Monetary Authority of Singapore Fines DBS, OCBC, Citi, Swiss Life for Breaching Money-Laundering Rule
The Monetary Authority of Singapore (MAS) has imposed composition penalties amounting to Singapore $3.8 million on DBS, OCBC, Citibank and insurer Swiss Life (Singapore) for breaching its anti-money laundering and countering the financing of terrorism (AML/CFT) requirements.
According to MAS, the breaches were identified during its examinations following news of irregularities in German payments provider Wirecard’s financial statements, and the alleged involvement of Singapore-based individuals and entities in the matter.
Out of the four financial institutions, DBS was imposed the highest composition penalty – amounting to S$2.6 million – for breaches between July 2015 and February 2020, in relation to the accounts of 11 corporate customers.
MAS was of the view that, DBS had failed to maintain relevant and up-to-date due diligence information on the customers’ beneficial ownerships, and to update their risk ratings for money laundering and terrorism financing.
It was found that the bank had failed to adequately establish the source of wealth of higher-risk customers and their beneficial owners. Further, it was held that the bank was deficient in inquiring into the background and purpose of unusually large transactions that were not consistent with its knowledge of the customers, or had no apparent economic purpose.
It also failed to probe into the customer’s ownership and control structure when its declared beneficial owner was not named in its corporate registration documents.
As a result of the breaches that occurred between September 2019 and June 2020, Citi was handed a composition penalty of Singapore $400,000 for breaching accounts of two corporate customers between those dates. It had failed to adequately understand the customers’ control structure and correctly identify their beneficial owners, despite having information that suggested incorrect declarations.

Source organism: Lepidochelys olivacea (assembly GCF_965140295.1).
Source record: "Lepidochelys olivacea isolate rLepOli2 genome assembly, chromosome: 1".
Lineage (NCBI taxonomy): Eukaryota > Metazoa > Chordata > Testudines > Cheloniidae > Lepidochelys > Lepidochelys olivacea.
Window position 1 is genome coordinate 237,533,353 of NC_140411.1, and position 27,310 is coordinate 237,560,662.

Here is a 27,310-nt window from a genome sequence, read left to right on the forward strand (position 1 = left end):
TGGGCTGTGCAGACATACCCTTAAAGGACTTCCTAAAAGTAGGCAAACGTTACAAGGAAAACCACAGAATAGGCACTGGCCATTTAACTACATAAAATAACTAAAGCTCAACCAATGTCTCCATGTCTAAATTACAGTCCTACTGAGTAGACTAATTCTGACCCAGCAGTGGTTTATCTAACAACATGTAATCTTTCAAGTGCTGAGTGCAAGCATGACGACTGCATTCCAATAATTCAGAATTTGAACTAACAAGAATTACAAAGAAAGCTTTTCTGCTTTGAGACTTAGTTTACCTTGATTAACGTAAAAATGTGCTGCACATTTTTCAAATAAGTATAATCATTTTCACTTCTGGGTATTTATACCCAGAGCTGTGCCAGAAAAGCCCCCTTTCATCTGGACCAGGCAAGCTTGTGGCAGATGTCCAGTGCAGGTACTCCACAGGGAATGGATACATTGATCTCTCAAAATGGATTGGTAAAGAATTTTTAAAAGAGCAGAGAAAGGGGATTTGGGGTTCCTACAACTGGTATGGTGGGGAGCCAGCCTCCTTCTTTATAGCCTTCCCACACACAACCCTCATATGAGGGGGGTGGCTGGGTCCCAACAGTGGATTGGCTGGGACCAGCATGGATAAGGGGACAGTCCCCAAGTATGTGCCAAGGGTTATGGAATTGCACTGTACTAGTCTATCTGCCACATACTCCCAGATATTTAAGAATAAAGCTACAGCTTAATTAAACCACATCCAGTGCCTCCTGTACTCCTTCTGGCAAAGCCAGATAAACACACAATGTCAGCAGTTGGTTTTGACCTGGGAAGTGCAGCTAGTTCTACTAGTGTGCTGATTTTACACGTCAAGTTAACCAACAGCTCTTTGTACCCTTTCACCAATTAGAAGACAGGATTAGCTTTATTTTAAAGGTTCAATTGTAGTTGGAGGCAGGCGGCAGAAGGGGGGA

It was also observed that the bank had failed to inquire into unusually large transactions that had significantly exceeded one customer’s past transaction amounts and that had no apparent economic purpose, including an outflow to a party allegedly involved in fraud.
Swiss Life (Singapore) was handed a composition penalty of S$200,000 in May 2017 in relation to an investment-linked life insurance policy it underwrote.
The insurer had failed to sufficiently understand the reasons behind the higher-risk customer’s complex ownership and control structure. It also failed to adequately corroborate the source of wealth of the customer’s beneficial owner.
Additionally, MAS said it would take no further action against Citadelle Corporate Services, after it found that Citadelle did not breach the Trust Companies Act for carrying on a trust business without a licence.
The highest fines that MAS has meted out to financial institutions for AML/CFT breaches include S$13.3 million to BSI Bank, and S$5.2 million to Standard Chartered Bank.
While the breaches were serious, MAS said it did not find wilful misconduct by any staff of these financial institutions. As a result of the penalties imposed, all of the institutions involved have accepted the penalties and have taken immediate remedial actions in order to rectify the deficiencies identified.
MAS deputy managing director (financial supervision) Ho Hern Shin commented, “As Singapore grows in importance as an international financial centre, MAS expects our financial institutions to step up their controls against facilitating illicit financial flows.”
An MAS spokesperson noted that the regulator’s checks were focused on assessing the adequacy of the financial institutions’ AML/CFT policies and controls in relation to their dealings with entities and individuals linked to the Wirecard scandal.
In the meantime, investigations into possible money laundering are under the purview of the Singapore Police Force’s Commercial Affairs Department.